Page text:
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Aortic arch aneurysm: 10 years’ experience
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  • Radoslaw Gocol,
  • Jaroslaw Bis,
  • Magdalena Piekarska,
  • Damian Hudziak,
  • Łukasz Morkisz,
  • Marek Deja
Radoslaw Gocol
Medical University of Silesia
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Jaroslaw Bis
Medical University of Silesia
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Magdalena Piekarska
Medical University of Silesia
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Damian Hudziak
Medical University of Silesia
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Łukasz Morkisz
Medical University of Silesia
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Marek Deja
GCM
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Abstract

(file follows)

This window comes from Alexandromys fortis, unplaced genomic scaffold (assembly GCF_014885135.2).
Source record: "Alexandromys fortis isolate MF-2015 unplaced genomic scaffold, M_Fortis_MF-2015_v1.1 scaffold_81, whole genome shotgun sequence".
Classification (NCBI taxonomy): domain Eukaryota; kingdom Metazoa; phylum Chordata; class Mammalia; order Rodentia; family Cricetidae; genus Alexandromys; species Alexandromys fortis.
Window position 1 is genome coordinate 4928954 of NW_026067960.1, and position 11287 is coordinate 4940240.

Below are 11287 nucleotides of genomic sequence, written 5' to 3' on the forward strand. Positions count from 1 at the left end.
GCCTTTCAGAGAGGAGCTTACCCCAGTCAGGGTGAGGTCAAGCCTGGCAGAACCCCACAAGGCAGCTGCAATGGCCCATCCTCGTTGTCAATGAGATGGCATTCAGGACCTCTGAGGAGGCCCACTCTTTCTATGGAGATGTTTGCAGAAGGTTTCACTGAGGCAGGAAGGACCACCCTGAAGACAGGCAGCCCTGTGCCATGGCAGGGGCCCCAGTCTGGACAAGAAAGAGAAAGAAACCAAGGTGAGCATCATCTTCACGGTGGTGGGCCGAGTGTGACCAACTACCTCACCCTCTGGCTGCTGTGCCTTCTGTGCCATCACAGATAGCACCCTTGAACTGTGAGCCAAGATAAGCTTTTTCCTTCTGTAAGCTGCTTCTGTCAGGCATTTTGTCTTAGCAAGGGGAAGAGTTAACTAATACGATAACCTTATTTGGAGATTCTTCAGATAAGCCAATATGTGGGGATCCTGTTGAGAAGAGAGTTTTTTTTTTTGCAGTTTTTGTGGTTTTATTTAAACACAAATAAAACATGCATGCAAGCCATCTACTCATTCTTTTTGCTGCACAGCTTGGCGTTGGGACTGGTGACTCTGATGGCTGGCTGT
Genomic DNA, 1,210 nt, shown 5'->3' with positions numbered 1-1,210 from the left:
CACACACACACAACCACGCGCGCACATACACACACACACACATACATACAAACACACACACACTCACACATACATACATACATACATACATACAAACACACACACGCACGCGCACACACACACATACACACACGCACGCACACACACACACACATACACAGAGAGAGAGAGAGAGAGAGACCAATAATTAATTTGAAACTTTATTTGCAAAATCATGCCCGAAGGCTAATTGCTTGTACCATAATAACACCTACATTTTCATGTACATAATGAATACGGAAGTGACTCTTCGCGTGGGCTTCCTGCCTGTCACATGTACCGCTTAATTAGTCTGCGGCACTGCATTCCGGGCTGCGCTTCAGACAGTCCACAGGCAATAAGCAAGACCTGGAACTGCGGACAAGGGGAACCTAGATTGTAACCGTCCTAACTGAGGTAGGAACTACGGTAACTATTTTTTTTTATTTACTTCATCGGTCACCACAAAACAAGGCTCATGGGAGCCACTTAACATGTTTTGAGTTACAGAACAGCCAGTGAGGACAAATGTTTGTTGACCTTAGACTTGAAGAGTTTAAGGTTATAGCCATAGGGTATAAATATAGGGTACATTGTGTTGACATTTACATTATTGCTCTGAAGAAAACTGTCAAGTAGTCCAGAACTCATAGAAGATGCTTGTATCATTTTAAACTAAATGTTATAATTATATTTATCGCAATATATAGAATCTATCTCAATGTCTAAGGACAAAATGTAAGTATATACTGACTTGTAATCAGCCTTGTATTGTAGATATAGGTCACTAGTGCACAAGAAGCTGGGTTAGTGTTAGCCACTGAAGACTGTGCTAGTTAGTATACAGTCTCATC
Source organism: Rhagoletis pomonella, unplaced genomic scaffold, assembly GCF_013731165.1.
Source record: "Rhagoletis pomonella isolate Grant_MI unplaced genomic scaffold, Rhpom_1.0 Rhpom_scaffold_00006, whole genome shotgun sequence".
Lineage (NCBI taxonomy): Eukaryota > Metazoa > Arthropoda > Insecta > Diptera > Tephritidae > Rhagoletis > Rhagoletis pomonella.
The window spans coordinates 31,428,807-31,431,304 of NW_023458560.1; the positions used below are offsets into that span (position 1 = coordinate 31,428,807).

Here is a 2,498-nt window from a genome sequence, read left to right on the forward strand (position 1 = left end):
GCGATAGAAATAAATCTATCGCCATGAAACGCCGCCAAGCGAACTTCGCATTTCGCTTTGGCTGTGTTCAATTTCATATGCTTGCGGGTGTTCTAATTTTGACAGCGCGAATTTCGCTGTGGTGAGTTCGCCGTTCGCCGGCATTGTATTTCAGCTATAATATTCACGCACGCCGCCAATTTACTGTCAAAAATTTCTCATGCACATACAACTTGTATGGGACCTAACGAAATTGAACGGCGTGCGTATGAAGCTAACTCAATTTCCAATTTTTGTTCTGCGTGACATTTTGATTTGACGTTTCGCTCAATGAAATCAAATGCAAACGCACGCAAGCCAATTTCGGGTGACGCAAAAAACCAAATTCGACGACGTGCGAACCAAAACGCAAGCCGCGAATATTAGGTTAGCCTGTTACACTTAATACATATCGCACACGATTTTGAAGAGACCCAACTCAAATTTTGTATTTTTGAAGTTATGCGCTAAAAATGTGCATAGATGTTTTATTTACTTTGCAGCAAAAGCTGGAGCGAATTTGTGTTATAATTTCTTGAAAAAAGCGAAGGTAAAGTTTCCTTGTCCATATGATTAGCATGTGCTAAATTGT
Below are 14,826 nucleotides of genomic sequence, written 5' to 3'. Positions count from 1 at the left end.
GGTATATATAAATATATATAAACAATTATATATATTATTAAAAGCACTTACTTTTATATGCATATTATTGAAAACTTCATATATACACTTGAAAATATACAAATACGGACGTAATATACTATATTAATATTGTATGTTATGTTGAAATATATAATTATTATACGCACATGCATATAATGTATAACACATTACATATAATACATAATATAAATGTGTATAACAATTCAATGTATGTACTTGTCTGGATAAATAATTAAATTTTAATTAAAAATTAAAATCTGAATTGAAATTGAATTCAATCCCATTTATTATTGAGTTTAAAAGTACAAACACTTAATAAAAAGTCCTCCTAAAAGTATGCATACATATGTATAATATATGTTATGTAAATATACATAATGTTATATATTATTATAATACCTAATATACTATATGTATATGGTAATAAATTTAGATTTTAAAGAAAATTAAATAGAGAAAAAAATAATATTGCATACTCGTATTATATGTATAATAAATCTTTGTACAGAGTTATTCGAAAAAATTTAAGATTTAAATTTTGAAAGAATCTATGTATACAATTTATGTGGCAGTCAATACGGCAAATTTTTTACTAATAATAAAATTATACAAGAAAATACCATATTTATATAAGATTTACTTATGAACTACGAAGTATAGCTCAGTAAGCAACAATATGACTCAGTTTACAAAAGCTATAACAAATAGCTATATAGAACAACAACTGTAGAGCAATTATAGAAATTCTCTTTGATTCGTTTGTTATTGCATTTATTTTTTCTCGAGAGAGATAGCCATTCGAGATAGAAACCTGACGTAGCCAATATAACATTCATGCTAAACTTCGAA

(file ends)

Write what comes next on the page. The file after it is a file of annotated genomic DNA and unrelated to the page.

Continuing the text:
Background Open aortic arch surgery is a complex cardiac surgical procedure. Aims We have reviewed the 10-year outcomes of elective surgery for aortic arch aneurysm in the Cardiac Surgery Department, Upper-Silesian Medical Center of the Medical University of Silesia. Methods The analysis includes all patients who underwent elective aortic arch surgery at our institution from January 2010 to December 2020. To assess the impact of the surgical learning curve the study population was divided into group A consisting of patients operated during the first 5 years, and group B, including patients operated during the subsequent 5 years. Both groups were compared with regard to baseline characteristics, scope of the surgery, operative and postoperative data as well as morbidity and mortality. Results Eighty-six elective aortic arch surgeries were performed during the analyzed period, including 25 patients (29%) in group A and 61 patients in group B (71%). The hemiarch procedure was more frequently performed in group A (17 patients, 68%) in comparison to group B (21 patients, 34%) (P=0.008). More procedures on the descending aorta were performed in group B (27 patients, 44%) than in group A (6 patients, 24%) (P=0.09). Stroke was recorded in 6 patients (20%) from group A and 5 patients (8.2%) from group B (P=0.002). Five-year survival was 60±9.8% for group A, and 81±6.2% for group B (log-rank test, P=0.003). Conclusions After completion of the learning curve, open aortic arch surgery is associated with acceptable early mortality, low incidence of stroke, and high 5-year survival rate.